A letter arrives from Joe Smith. In it, he talks about a donation he is making to your playground project. Exactly what do you do with the letter?
First all of, realize that this letter is probably two kinds of items rolled into one. You may need to act on this letter in some way, such as calling him or writing back to him. His letter is an action item and needs to be handled as such. Throw it in your in-box until you either take the necessary action or make a note in your planner as to what action you need to take.
Now the piece of paper becomes a piece for reference filing. Just where do you file it? As a general rule, I file correspondence by the name of the person or organization who authored it. So, do I now label a folder “Smith, Joe” and file the lone piece of paper in it? If that were the case, I would soon have many folders each with only one or two pieces of paper.
Introducing the “Temporary Tash Can”
The solution I have found is a single set of 26 folders labeled A through Z. The letter from Joe Smith is going to go in the back of the “S” folder. Should I need to put my hands on it again, I don’t need to wonder if I filed the letter in “P” for “playground” or “D” for “donations.” I simply ask who authored the letter, and I have my answer. Since Smith was the author, it will be in the “S” folder.
87% of filed papers are never looked at again!
Notice that I said I would file the Smith letter in the back of the “S” folder. A study by Stanford University revealed that 87% of filed papers are never looked at again! The chances are that I will never have to put my hands on the Smith letter again. For this reason, I am interested in a system that makes filing as fast and fun as possible even if it makes retrieval just a little longer.
Filing the Smith letter in the back of the “S” folder is very quick, much quicker than filing it between “Si” and “Sn.” In addition, my chances of misfiling are slim when I file to the back of the folder. As we go through the year, the “S” file is chronological.
What I receive near the beginning of the school year is towards the front. What I receive towards the end of the year is near the back. To retrieve the Smith letter, I think, “About what point in the year did I receive the letter?” I then look towards the front, middle, or end of the folder depending on whether I received the letter towards the beginning, middle, or end of the year.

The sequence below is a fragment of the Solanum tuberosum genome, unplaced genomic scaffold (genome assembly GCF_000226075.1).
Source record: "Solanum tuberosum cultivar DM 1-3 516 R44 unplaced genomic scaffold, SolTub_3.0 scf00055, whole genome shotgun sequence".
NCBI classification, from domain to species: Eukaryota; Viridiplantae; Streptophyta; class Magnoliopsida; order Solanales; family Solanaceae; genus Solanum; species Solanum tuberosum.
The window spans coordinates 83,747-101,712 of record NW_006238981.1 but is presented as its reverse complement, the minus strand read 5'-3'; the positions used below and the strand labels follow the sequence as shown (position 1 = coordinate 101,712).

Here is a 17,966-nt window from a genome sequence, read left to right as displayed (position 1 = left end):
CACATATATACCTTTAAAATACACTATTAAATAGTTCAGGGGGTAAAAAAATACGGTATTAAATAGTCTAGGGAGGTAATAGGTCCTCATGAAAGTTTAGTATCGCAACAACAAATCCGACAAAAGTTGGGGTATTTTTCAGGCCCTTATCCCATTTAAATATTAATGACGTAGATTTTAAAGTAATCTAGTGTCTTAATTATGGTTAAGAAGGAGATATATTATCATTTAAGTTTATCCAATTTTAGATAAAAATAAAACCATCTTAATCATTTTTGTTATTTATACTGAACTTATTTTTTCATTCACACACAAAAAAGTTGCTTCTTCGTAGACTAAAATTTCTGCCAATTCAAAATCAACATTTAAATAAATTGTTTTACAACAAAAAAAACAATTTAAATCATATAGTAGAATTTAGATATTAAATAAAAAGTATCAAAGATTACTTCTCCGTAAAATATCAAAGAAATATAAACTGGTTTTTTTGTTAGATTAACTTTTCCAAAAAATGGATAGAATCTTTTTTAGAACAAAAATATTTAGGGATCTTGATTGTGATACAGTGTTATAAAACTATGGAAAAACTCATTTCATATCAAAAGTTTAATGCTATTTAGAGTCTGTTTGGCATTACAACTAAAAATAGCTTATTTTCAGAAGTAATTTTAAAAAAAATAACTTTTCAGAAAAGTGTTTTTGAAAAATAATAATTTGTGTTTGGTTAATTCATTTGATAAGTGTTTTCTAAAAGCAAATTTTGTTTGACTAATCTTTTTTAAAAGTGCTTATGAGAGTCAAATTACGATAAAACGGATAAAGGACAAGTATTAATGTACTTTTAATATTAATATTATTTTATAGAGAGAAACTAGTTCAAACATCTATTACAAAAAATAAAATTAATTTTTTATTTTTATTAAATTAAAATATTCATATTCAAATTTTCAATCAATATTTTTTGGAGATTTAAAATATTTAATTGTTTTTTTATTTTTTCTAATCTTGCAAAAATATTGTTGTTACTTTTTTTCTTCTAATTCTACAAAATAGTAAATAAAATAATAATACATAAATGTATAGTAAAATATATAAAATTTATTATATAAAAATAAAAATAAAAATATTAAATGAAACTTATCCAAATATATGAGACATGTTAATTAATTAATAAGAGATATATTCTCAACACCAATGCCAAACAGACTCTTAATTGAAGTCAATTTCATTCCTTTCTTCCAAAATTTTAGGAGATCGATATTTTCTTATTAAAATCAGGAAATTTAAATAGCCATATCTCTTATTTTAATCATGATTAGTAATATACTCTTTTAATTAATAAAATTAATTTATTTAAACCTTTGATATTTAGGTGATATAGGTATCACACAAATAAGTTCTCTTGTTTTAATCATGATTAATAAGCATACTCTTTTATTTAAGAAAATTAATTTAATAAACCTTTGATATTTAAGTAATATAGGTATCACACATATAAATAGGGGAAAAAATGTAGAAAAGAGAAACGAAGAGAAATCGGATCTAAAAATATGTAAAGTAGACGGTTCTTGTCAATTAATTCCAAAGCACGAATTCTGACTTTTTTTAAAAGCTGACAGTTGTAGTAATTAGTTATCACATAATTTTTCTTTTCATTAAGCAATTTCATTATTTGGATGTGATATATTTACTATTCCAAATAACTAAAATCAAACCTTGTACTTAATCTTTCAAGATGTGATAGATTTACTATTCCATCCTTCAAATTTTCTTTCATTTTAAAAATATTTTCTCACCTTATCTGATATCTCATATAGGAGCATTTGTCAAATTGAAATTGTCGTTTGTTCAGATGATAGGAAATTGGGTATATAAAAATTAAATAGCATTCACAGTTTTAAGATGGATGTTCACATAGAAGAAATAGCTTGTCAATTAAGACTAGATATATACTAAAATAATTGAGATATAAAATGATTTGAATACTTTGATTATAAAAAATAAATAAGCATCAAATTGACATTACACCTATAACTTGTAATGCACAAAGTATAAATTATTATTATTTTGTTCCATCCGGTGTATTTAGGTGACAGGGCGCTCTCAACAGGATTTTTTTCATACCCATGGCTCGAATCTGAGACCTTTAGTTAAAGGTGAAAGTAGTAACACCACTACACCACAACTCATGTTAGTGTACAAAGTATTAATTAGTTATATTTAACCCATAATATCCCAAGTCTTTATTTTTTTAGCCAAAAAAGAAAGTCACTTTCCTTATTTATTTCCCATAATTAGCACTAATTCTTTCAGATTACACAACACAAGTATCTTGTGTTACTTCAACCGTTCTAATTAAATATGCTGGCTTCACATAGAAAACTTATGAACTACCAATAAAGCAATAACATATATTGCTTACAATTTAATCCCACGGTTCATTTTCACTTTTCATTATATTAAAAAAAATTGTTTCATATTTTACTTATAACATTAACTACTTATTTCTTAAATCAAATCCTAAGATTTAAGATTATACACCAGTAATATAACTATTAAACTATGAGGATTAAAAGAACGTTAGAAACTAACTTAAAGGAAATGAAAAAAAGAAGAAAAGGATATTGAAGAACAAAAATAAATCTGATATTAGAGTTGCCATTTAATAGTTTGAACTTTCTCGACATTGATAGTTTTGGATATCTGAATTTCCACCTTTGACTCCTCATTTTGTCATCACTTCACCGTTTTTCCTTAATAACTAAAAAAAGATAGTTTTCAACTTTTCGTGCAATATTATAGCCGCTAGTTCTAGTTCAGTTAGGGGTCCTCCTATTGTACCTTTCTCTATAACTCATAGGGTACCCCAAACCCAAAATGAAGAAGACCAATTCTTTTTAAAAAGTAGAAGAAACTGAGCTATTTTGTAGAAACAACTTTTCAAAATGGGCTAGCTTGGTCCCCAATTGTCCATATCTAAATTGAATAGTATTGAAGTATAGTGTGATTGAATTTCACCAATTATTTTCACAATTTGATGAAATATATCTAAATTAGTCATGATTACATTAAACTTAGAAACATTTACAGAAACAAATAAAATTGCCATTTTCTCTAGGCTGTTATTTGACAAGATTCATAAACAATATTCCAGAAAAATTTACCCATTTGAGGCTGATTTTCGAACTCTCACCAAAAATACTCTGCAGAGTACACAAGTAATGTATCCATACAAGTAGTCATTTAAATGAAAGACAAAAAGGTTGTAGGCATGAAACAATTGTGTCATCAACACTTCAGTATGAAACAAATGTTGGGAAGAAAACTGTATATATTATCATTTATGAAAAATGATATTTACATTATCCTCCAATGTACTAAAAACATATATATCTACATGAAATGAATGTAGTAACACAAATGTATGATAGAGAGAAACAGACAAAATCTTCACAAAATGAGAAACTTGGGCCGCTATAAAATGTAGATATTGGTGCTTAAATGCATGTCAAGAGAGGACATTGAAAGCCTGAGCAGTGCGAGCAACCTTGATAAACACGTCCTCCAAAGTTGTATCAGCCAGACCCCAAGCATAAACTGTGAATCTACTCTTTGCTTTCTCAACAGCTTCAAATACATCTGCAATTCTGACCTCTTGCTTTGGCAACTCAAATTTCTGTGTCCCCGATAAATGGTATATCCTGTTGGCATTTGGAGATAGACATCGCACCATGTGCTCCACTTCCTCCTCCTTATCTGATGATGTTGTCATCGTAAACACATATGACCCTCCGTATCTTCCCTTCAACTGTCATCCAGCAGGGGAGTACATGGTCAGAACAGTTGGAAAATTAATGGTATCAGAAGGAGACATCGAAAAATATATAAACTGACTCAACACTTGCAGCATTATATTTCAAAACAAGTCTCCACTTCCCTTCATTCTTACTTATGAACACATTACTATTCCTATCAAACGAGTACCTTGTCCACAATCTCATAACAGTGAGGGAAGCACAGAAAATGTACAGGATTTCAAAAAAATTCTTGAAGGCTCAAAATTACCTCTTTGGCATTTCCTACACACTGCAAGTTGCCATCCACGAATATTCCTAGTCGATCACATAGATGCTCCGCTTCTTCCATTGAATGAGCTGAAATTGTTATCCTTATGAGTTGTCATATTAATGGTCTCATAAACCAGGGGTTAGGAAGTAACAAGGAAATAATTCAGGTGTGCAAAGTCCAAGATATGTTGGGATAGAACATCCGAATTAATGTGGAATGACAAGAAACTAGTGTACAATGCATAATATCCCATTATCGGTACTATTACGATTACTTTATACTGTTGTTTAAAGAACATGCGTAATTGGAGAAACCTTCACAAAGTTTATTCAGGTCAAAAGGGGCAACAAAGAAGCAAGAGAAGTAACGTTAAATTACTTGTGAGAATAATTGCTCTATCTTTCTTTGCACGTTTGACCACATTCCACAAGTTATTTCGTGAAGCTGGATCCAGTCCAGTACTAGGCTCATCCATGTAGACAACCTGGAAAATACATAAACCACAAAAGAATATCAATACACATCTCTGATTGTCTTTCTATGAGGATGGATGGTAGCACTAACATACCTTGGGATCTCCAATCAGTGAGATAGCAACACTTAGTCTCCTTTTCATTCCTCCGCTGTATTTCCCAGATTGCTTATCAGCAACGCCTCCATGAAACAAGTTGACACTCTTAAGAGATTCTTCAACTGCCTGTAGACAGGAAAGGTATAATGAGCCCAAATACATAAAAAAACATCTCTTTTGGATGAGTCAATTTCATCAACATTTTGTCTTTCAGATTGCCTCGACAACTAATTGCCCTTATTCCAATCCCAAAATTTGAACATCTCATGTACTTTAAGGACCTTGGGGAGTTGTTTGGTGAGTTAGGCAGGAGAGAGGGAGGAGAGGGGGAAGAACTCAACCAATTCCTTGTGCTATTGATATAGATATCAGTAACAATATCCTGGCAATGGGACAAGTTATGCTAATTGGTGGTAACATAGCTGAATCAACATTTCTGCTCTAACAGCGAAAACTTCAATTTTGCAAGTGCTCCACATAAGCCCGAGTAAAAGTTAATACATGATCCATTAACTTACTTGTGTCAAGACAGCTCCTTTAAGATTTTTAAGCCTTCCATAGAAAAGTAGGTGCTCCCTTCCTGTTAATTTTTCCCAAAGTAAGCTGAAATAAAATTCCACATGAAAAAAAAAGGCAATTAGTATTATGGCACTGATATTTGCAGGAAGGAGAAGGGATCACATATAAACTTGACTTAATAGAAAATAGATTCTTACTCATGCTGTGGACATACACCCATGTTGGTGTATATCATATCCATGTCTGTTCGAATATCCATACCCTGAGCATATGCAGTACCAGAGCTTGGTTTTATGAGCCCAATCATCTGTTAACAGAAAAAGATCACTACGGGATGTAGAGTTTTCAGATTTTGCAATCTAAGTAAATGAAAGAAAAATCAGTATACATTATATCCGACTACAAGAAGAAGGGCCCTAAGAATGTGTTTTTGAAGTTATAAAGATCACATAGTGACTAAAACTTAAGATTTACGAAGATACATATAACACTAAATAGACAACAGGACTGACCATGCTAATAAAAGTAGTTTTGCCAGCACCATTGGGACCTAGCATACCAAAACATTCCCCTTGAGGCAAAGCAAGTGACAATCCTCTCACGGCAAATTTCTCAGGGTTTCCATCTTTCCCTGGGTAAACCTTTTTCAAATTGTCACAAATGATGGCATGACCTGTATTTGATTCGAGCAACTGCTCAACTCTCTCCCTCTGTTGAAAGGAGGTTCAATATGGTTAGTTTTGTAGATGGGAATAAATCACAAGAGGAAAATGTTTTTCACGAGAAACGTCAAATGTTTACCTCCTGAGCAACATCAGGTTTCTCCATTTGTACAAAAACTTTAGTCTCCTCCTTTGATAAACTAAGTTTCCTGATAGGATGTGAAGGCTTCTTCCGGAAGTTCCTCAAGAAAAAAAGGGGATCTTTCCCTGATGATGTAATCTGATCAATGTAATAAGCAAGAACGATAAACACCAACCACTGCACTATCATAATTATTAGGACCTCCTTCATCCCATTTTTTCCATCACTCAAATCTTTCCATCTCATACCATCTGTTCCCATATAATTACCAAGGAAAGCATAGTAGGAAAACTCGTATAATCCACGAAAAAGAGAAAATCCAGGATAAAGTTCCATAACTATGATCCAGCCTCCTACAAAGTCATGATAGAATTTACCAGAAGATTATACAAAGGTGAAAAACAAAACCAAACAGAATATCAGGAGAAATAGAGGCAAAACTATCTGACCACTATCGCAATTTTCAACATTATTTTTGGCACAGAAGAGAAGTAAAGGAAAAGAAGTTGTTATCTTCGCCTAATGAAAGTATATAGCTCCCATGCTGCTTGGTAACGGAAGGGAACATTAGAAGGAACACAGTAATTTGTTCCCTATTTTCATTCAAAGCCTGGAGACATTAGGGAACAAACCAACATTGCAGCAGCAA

How important is it to save a particular letter? The answer is often unclear when you receive it. Six months down the road, you have a much better idea of whether a letter needs to be retained. For this reason, I err on the side of saving too much rather than not enough.
When Summer Arrives…
During the summer, I purge the 26 A-Z folders. I open the “A” folder and look at each piece of paper for about 2 seconds. The papers that look to be of lasting value are placed face down in one stack. Everything else goes in another stack. When we have finished with the “Z” folder, I am looking at a stack of papers maybe an inch in height that needs to be saved. I label a folder “Correspondence 2013-2014” (or whatever the school year may be) and file that slim stack of papers. They will be retained permanently. What about the other stack, which measures about 3 feet tall? That is where a couple of big garbage bags come in handy. At the end of the process, I have 26 empty folders ready to start the process over again.
When I wrote about this technique in the original edition of Get Organized: Time Management for School Leaders, one reader commented on a discussion forum that this idea was her favorite from the book. She termed it “the temporary trash can.” I sort of like the name, and it accurately describes the papers it holds. Most will wind up in the trash, although we are holding them temporarily.